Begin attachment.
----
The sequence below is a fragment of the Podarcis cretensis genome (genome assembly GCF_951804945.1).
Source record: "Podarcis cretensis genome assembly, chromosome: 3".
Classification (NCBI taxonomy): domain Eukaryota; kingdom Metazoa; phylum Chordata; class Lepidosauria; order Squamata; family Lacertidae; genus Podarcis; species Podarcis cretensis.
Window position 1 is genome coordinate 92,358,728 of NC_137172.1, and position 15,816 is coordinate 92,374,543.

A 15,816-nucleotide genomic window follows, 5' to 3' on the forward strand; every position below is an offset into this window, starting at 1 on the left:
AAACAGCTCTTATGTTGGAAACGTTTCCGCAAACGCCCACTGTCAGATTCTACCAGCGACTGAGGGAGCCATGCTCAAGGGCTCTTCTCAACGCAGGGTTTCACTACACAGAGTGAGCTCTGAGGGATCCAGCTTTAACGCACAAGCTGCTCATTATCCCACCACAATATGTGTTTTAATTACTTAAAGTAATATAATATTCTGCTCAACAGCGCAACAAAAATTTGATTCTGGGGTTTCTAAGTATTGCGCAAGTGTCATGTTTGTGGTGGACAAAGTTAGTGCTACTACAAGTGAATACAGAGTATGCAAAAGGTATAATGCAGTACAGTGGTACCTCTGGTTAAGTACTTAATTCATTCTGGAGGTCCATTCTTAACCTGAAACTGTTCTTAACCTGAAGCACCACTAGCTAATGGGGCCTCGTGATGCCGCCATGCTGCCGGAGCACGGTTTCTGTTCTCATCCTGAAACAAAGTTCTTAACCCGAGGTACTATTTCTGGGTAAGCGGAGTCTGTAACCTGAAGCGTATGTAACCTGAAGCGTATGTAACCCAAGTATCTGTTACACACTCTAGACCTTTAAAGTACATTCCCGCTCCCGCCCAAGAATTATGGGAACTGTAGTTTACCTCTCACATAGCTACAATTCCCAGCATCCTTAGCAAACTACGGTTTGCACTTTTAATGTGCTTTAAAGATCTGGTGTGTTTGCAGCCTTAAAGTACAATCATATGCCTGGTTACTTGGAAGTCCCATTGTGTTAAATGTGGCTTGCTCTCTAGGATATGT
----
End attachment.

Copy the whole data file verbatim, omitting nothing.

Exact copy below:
The sequence below is a fragment of the Podarcis cretensis genome (genome assembly GCF_951804945.1).
Source record: "Podarcis cretensis genome assembly, chromosome: 3".
Classification (NCBI taxonomy): domain Eukaryota; kingdom Metazoa; phylum Chordata; class Lepidosauria; order Squamata; family Lacertidae; genus Podarcis; species Podarcis cretensis.
Window position 1 is genome coordinate 92,358,728 of NC_137172.1, and position 15,816 is coordinate 92,374,543.

A 15,816-nucleotide genomic window follows, 5' to 3' on the forward strand; every position below is an offset into this window, starting at 1 on the left:
AAACAGCTCTTATGTTGGAAACGTTTCCGCAAACGCCCACTGTCAGATTCTACCAGCGACTGAGGGAGCCATGCTCAAGGGCTCTTCTCAACGCAGGGTTTCACTACACAGAGTGAGCTCTGAGGGATCCAGCTTTAACGCACAAGCTGCTCATTATCCCACCACAATATGTGTTTTAATTACTTAAAGTAATATAATATTCTGCTCAACAGCGCAACAAAAATTTGATTCTGGGGTTTCTAAGTATTGCGCAAGTGTCATGTTTGTGGTGGACAAAGTTAGTGCTACTACAAGTGAATACAGAGTATGCAAAAGGTATAATGCAGTACAGTGGTACCTCTGGTTAAGTACTTAATTCATTCTGGAGGTCCATTCTTAACCTGAAACTGTTCTTAACCTGAAGCACCACTAGCTAATGGGGCCTCGTGATGCCGCCATGCTGCCGGAGCACGGTTTCTGTTCTCATCCTGAAACAAAGTTCTTAACCCGAGGTACTATTTCTGGGTAAGCGGAGTCTGTAACCTGAAGCGTATGTAACCTGAAGCGTATGTAACCCAAGTATCTGTTACACACTCTAGACCTTTAAAGTACATTCCCGCTCCCGCCCAAGAATTATGGGAACTGTAGTTTACCTCTCACATAGCTACAATTCCCAGCATCCTTAGCAAACTACGGTTTGCACTTTTAATGTGCTTTAAAGATCTGGTGTGTTTGCAGCCTTAAAGTACAATCATATGCCTGGTTACTTGGAAGTCCCATTGTGTTAAATGTGGCTTGCTCTCTAGGATATGT